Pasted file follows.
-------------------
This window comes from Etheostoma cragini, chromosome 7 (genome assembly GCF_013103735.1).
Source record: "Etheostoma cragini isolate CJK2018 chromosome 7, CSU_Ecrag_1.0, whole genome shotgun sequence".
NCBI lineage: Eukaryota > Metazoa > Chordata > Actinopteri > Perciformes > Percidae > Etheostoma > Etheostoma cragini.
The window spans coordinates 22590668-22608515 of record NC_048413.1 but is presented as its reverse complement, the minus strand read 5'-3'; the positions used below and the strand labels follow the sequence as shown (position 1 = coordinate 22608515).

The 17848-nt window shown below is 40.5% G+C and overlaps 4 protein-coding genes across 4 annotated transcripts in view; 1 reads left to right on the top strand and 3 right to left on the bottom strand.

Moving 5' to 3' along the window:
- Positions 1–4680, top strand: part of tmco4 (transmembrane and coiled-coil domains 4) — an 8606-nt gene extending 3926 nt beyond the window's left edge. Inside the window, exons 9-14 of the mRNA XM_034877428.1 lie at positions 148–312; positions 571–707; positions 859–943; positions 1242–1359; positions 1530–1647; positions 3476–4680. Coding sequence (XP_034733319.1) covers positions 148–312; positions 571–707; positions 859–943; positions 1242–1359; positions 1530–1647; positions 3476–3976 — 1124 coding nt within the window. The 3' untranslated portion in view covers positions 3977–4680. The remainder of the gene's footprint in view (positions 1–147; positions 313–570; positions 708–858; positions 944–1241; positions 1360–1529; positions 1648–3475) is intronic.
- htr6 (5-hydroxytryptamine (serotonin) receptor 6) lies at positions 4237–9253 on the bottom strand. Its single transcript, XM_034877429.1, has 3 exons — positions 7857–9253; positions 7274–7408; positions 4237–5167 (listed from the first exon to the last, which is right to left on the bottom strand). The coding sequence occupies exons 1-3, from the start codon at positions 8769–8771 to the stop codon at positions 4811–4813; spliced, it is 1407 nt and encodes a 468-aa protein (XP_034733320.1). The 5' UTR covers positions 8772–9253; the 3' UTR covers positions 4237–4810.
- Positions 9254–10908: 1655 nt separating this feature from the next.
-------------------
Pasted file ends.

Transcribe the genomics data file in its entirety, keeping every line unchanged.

This window comes from Etheostoma cragini, chromosome 7 (genome assembly GCF_013103735.1).
Source record: "Etheostoma cragini isolate CJK2018 chromosome 7, CSU_Ecrag_1.0, whole genome shotgun sequence".
NCBI lineage: Eukaryota > Metazoa > Chordata > Actinopteri > Perciformes > Percidae > Etheostoma > Etheostoma cragini.
The window spans coordinates 22590668-22608515 of record NC_048413.1 but is presented as its reverse complement, the minus strand read 5'-3'; the positions used below and the strand labels follow the sequence as shown (position 1 = coordinate 22608515).

The 17848-nt window shown below is 40.5% G+C and overlaps 4 protein-coding genes across 4 annotated transcripts in view; 1 reads left to right on the top strand and 3 right to left on the bottom strand.

Moving 5' to 3' along the window:
- Positions 1–4680, top strand: part of tmco4 (transmembrane and coiled-coil domains 4) — an 8606-nt gene extending 3926 nt beyond the window's left edge. Inside the window, exons 9-14 of the mRNA XM_034877428.1 lie at positions 148–312; positions 571–707; positions 859–943; positions 1242–1359; positions 1530–1647; positions 3476–4680. Coding sequence (XP_034733319.1) covers positions 148–312; positions 571–707; positions 859–943; positions 1242–1359; positions 1530–1647; positions 3476–3976 — 1124 coding nt within the window. The 3' untranslated portion in view covers positions 3977–4680. The remainder of the gene's footprint in view (positions 1–147; positions 313–570; positions 708–858; positions 944–1241; positions 1360–1529; positions 1648–3475) is intronic.
- htr6 (5-hydroxytryptamine (serotonin) receptor 6) lies at positions 4237–9253 on the bottom strand. Its single transcript, XM_034877429.1, has 3 exons — positions 7857–9253; positions 7274–7408; positions 4237–5167 (listed from the first exon to the last, which is right to left on the bottom strand). The coding sequence occupies exons 1-3, from the start codon at positions 8769–8771 to the stop codon at positions 4811–4813; spliced, it is 1407 nt and encodes a 468-aa protein (XP_034733320.1). The 5' UTR covers positions 8772–9253; the 3' UTR covers positions 4237–4810.
- Positions 9254–10908: 1655 nt separating this feature from the next.